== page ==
A Few Telescopes That I Have Used



NRAO 40 foot radio telescope
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NRAO 40 foot radio telescope. Green Bank, West Virginia
This telescope was used as part of the Chautauqua class on radio astronomy that I took May 30 through June 1, 2006.
University of Washington 36 inch Telescope
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University of Washington 36 inch dome
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University of Washington 36 inch telescope. Manastash Ridge Observatory. Ellensburg, WA
I used this instrument during my masters thesis project in order to acquire photometry and spectroscopy of field stars around several planetary nebulae. Manastash Ridge Observatory Web Page
Mount Laguna 40 inch Telescope - San Diego State University
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Mount Laguna Observatory 1 meter telescope. San Diego State University.
This telescope was used during my thesis work to acquire photometry of a number of planetary nebulae. Mount Laguna Observatory Web Page
Dominion Astrophysical Observatory 1.8 meter Telescope
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Dominion Astrophysical Observatory 1.8 meter Dome
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Dominion Astrophysical Observatory 1.8 meter drive
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Dominion Astrophysical Observatory 1.8 meter Dome
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Dominion Astrophysical Observatory 1.8 meter Plaskett Telescope. Victoria, British Columbia
I used this telescope to observe the symbiotic star AG Draconis, along with my graduate advisor and another graduate student, in order to acquire a detailed spectrum. Unfortunately the star was in an outburst which washed out most of the finer spectral features. At the time when I used this telescope it was still driven by the original gravity powered clock drive. I recall that the drive took about ten minutes to get up to full speed. The gravity drive has since been replaced with modern electric motors. Plaskett Telescope Web Page
Sky and Telescope cover from June 1943 showing the Plaskett Telescope.
DAO 1.8 meter on Sky and Telescope cover June 1943
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Washington State University 12 inch Alvan Clark Refractor
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Washington State University 12 inch Alvan Clark refractor. Pullman, Washington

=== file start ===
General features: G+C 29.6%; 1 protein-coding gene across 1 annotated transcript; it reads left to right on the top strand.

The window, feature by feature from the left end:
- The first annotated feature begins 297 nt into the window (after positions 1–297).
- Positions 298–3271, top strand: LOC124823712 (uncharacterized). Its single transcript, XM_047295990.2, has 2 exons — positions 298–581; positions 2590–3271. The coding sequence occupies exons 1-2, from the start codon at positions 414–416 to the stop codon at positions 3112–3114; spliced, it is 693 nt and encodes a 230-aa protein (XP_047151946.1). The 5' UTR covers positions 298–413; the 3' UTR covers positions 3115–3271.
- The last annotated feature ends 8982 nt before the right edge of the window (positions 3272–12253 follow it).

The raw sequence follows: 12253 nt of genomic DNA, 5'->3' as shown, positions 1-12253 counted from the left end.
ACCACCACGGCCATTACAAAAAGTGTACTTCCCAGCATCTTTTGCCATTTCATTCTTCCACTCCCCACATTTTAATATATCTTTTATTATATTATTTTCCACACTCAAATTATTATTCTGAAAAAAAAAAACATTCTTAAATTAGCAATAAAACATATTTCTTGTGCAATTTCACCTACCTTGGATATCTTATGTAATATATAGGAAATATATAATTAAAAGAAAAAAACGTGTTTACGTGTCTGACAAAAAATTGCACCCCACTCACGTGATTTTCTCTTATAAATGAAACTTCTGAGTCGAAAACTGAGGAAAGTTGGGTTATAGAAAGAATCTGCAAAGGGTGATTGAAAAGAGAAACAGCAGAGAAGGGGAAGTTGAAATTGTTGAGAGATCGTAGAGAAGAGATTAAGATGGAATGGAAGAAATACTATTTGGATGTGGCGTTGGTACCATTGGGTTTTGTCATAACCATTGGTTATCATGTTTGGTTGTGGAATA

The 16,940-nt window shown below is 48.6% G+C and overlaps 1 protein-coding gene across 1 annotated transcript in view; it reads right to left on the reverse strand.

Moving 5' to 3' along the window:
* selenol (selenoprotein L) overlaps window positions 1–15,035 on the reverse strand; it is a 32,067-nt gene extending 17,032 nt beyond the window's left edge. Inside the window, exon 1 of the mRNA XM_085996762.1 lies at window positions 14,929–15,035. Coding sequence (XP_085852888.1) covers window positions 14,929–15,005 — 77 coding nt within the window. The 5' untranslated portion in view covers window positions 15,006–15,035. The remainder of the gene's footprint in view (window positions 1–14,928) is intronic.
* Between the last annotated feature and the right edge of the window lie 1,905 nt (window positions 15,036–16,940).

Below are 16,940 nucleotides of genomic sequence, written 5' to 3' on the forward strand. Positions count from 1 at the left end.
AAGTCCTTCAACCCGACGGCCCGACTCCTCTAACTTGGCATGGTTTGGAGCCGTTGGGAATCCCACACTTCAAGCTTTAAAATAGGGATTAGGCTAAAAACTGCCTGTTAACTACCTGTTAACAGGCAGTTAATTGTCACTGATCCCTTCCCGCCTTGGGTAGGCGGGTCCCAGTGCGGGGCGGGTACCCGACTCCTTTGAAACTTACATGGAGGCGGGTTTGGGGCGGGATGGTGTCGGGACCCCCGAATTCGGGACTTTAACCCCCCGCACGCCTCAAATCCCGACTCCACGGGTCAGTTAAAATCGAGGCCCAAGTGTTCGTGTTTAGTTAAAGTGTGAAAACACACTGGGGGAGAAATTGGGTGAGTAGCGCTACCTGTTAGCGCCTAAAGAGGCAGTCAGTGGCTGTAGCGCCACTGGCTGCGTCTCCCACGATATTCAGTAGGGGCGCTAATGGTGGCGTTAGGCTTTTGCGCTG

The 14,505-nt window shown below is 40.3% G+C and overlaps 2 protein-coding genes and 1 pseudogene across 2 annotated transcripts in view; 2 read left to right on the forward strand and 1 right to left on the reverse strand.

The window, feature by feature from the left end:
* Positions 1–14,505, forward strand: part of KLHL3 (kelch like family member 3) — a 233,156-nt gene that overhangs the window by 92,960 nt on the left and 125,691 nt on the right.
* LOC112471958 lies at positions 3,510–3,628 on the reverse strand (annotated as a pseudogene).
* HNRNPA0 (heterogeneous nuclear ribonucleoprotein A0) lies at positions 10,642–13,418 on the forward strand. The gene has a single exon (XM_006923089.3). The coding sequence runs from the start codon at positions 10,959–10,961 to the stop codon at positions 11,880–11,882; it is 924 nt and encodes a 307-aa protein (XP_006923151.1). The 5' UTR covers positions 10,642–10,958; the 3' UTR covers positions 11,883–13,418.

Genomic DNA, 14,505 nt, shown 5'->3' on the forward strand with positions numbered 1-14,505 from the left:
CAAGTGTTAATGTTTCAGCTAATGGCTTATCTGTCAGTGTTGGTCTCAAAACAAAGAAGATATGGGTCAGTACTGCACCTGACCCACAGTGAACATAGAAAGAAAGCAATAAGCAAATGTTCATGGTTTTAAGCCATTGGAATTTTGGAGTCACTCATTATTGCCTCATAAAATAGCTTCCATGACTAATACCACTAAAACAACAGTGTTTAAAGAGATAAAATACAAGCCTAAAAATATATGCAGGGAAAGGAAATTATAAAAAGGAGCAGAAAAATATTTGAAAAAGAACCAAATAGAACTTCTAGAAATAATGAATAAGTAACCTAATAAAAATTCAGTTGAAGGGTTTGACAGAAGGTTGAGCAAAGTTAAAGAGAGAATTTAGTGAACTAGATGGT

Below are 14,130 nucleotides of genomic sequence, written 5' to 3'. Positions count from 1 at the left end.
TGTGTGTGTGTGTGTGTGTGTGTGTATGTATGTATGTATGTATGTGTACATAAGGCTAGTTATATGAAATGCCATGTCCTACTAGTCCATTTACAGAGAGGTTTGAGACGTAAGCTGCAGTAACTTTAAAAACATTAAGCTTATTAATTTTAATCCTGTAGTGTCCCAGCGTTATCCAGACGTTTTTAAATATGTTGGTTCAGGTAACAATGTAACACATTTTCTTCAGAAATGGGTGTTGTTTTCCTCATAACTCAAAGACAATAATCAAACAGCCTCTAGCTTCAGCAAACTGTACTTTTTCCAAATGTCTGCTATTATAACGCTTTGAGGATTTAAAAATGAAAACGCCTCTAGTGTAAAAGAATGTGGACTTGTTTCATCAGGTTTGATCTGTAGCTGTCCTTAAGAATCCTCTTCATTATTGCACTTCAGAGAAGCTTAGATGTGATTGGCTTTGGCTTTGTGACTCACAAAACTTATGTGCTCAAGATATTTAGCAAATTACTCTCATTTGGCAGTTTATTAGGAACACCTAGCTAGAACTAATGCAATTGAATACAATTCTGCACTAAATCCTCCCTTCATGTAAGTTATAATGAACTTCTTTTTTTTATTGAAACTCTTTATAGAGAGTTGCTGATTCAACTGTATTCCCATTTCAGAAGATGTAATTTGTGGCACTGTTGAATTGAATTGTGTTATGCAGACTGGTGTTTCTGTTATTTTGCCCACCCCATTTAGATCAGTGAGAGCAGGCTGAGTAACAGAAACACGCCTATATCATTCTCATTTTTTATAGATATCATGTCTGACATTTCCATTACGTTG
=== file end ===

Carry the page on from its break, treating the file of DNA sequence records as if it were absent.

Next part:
This telescope I used for casual observing while I was a graduate studen at WSU. The observatory was a short walk down the road from the graduate residence center where I lived. I have many fond memories of this fine instrument. During the return of Halley's Comet in 1986 we had a very large crowd lined up one evening to view the comet. An elderly lady of about 80 told us of how she remembered the prior return of the comet in 1910 when she was about 5 years old. This telescope happens to be the last refractor that the Alvan Clark firm produced. The optics were originally made by the firm in 1887-1889 and were acquired by WSU shortly after WWII (1948). The Alvan Clark firm was contacted after the war to build the mount and OTA for WSU. By that time they had quit building telescopes but still had enough parts on hard to assemble one last telescope. The completed instrument saw first light at the Harvard Observatory before being shipped out to WSU in 1953. While I was in the astronomy program I also gave planetarium shows, using the School's Spitz A3 projector, to college classes and local school groups. WSU Jewett Observatory Web Page
Michigan State University 24 inch Telescope
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Michigan State University 24 inch telescope. East Lansing, Michigan
While I was an undergraduate at CMU our upper level astronomy classes would come down to MSU on occasions to use their facilities. This observatory was located right next door to the University's hog barns, which made for a rather unpleasant smell and lots of flies during the warmer months. Michigan State University Observatory Web Page
Central Michigan University 14 inch Celestron Telescope
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Central Michigan University 14 inch Celestron telescope. Mt Pleasant, Michigan
When I first arrived at CMU in 1976 the only telescope under the dome was an 8 inch Celestron that was temporarily set on the telescope pier. If you were not careful you could knock the C8 off the pier. In 1977, the C8 was replaced by a 14 inch Celestron that was permanently mounted to the pier. In this photo I had the C14 set up for observing solar prominences. In recent years CMU replaced the C14 with a 16 inch research grade instrument. Brooks Astronomical Observatory Web Page